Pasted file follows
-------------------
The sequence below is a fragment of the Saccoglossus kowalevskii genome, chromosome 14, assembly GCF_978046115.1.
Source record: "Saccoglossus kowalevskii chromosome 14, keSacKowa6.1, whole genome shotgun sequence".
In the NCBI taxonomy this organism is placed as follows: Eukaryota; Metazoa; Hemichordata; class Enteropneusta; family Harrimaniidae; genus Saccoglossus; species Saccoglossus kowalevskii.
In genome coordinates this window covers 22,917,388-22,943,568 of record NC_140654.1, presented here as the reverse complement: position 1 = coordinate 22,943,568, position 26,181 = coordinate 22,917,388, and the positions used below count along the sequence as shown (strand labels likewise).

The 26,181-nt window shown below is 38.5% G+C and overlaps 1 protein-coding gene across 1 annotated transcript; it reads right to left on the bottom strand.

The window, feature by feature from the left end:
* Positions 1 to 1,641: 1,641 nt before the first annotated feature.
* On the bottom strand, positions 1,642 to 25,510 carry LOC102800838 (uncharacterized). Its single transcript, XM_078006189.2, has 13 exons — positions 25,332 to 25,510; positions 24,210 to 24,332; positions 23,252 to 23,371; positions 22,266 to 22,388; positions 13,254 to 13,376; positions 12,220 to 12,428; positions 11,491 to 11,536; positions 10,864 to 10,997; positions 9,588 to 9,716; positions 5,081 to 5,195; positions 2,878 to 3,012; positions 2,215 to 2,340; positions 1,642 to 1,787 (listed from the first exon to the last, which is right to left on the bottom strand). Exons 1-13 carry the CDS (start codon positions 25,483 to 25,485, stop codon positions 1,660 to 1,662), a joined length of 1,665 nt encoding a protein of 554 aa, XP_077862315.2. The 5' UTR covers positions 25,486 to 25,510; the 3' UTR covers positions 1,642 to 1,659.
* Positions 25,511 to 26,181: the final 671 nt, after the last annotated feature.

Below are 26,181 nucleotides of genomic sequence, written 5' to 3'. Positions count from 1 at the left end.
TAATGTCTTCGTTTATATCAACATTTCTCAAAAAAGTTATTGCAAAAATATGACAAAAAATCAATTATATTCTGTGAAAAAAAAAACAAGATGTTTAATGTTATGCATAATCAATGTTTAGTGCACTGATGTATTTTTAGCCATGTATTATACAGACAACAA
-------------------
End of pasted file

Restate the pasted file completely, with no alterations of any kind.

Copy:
The sequence below is a fragment of the Saccoglossus kowalevskii genome, chromosome 14, assembly GCF_978046115.1.
Source record: "Saccoglossus kowalevskii chromosome 14, keSacKowa6.1, whole genome shotgun sequence".
In the NCBI taxonomy this organism is placed as follows: Eukaryota; Metazoa; Hemichordata; class Enteropneusta; family Harrimaniidae; genus Saccoglossus; species Saccoglossus kowalevskii.
In genome coordinates this window covers 22,917,388-22,943,568 of record NC_140654.1, presented here as the reverse complement: position 1 = coordinate 22,943,568, position 26,181 = coordinate 22,917,388, and the positions used below count along the sequence as shown (strand labels likewise).

The 26,181-nt window shown below is 38.5% G+C and overlaps 1 protein-coding gene across 1 annotated transcript; it reads right to left on the bottom strand.

The window, feature by feature from the left end:
* Positions 1 to 1,641: 1,641 nt before the first annotated feature.
* On the bottom strand, positions 1,642 to 25,510 carry LOC102800838 (uncharacterized). Its single transcript, XM_078006189.2, has 13 exons — positions 25,332 to 25,510; positions 24,210 to 24,332; positions 23,252 to 23,371; positions 22,266 to 22,388; positions 13,254 to 13,376; positions 12,220 to 12,428; positions 11,491 to 11,536; positions 10,864 to 10,997; positions 9,588 to 9,716; positions 5,081 to 5,195; positions 2,878 to 3,012; positions 2,215 to 2,340; positions 1,642 to 1,787 (listed from the first exon to the last, which is right to left on the bottom strand). Exons 1-13 carry the CDS (start codon positions 25,483 to 25,485, stop codon positions 1,660 to 1,662), a joined length of 1,665 nt encoding a protein of 554 aa, XP_077862315.2. The 5' UTR covers positions 25,486 to 25,510; the 3' UTR covers positions 1,642 to 1,659.
* Positions 25,511 to 26,181: the final 671 nt, after the last annotated feature.

Below are 26,181 nucleotides of genomic sequence, written 5' to 3'. Positions count from 1 at the left end.
TAATGTCTTCGTTTATATCAACATTTCTCAAAAAAGTTATTGCAAAAATATGACAAAAAATCAATTATATTCTGTGAAAAAAAAAACAAGATGTTTAATGTTATGCATAATCAATGTTTAGTGCACTGATGTATTTTTAGCCATGTATTATACAGACAACAA